Acupuncture Points Guide

The acupuncture system of the human body is divided into a few different types of energy pathways that each have specific characteristics and roles to play in the energy body. These types are listed below in order from “most” important to “least” important, or rather from largest energy pathways to smallest energy pathways. You can think of the acupuncture pathways listed below as if we are listing all of the types of roads in a large city: first you would list the major freeways, then the highways, then the four-lane avenues, then the two-lane roads, then the one-lane roads, then finally the dirt pathways that weave between the countryside and connect all of the remaining land.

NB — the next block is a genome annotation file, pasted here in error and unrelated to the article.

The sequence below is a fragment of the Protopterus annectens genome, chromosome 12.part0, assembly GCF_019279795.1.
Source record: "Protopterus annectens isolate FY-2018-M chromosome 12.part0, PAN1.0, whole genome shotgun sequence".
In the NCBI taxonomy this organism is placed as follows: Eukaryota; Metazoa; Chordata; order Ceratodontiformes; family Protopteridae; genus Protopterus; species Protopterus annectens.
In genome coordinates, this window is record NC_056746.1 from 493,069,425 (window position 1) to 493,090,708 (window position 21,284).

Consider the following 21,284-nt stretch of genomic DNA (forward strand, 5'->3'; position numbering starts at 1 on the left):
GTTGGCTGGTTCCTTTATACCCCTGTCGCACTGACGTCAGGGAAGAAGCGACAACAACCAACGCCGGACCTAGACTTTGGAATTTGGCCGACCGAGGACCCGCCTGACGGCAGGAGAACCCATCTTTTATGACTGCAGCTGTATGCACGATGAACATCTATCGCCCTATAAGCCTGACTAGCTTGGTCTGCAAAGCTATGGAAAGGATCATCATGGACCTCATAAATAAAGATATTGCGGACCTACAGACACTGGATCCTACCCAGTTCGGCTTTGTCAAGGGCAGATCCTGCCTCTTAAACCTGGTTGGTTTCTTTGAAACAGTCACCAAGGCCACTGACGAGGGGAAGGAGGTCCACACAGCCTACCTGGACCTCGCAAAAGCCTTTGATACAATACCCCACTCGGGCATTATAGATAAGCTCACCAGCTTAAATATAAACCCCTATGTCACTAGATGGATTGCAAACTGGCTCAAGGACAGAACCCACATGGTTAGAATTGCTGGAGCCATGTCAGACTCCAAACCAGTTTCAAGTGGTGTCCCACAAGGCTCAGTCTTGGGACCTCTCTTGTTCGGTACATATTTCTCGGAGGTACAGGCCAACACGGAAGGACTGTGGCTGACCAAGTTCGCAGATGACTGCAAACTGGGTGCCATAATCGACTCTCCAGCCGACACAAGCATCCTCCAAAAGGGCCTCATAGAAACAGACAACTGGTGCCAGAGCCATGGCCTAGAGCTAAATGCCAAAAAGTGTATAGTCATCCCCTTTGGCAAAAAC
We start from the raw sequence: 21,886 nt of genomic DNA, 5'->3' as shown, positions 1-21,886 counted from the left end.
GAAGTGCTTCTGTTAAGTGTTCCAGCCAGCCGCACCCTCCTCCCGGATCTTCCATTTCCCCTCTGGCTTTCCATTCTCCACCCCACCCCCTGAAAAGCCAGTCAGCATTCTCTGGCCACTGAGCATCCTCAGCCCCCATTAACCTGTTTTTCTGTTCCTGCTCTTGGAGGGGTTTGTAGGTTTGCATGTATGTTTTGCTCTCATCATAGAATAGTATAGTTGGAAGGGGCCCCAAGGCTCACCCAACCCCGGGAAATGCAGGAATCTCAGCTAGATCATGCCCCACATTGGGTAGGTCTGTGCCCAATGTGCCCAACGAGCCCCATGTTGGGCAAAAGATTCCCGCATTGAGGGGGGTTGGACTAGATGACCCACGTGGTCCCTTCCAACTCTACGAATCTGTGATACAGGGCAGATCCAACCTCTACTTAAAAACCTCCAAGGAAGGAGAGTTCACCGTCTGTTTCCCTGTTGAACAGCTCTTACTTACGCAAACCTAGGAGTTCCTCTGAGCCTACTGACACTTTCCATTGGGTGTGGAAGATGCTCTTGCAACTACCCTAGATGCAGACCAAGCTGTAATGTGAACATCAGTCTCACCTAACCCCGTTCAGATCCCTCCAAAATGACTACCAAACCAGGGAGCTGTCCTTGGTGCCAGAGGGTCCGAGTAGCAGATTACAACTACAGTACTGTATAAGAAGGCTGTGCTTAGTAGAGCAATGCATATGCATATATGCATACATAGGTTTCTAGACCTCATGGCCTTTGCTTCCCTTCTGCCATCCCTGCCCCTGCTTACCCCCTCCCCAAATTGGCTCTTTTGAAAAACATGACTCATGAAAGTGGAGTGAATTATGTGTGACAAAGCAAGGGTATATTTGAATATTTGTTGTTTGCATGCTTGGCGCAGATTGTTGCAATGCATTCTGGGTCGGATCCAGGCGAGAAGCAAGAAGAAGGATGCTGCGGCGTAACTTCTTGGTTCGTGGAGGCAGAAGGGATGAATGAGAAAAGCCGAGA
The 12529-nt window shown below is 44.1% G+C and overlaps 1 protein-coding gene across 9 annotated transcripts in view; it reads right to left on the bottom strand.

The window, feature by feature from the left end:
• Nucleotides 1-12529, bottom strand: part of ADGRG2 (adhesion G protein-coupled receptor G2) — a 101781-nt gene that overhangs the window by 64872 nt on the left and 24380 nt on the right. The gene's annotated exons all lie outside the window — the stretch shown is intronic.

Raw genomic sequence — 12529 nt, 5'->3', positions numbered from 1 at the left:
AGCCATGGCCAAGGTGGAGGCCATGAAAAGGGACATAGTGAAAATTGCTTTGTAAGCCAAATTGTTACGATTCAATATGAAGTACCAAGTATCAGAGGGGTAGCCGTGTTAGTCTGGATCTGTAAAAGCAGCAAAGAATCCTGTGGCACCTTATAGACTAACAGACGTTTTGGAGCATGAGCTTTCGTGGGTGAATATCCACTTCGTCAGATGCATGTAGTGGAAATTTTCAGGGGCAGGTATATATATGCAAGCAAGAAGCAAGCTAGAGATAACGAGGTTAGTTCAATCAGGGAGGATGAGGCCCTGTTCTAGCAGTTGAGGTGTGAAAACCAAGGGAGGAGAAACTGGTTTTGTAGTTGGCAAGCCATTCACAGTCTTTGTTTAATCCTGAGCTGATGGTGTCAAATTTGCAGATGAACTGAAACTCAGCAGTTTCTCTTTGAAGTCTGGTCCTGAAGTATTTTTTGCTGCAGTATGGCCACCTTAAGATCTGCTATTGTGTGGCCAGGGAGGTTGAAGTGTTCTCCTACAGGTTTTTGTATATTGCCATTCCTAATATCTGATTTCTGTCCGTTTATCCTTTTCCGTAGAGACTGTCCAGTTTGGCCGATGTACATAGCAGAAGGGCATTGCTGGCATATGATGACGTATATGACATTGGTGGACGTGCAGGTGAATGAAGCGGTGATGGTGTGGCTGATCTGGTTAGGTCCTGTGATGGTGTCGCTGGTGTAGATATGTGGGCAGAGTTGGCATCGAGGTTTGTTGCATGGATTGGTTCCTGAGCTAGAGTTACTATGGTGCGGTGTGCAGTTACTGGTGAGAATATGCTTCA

To clarify more exactly the differences for you, I will list the types of energy pathways in order of importance:

  1. The 12 Primary Meridians – Each of these meridians is associated with a body organ. They are the major energy pathways that direct energy throughout the body:
  2. The 2 Major Extraordinary Vessels – The extraordinary vessels primarily act as balancing agents and pathways of distributing the energy flow that originates from the 12 primary meridians.
  3. The 6 Minor Extraordinary Vessels – These pathways do not have their own acupuncture points, but are composed of acupuncture points from the other pathways. In other words, some acupuncture points are part of multiple energy pathways in the body, similar to how a single road intersection is a point that connects two different intersecting roads. The 6 lesser extraordinary vessels are known as: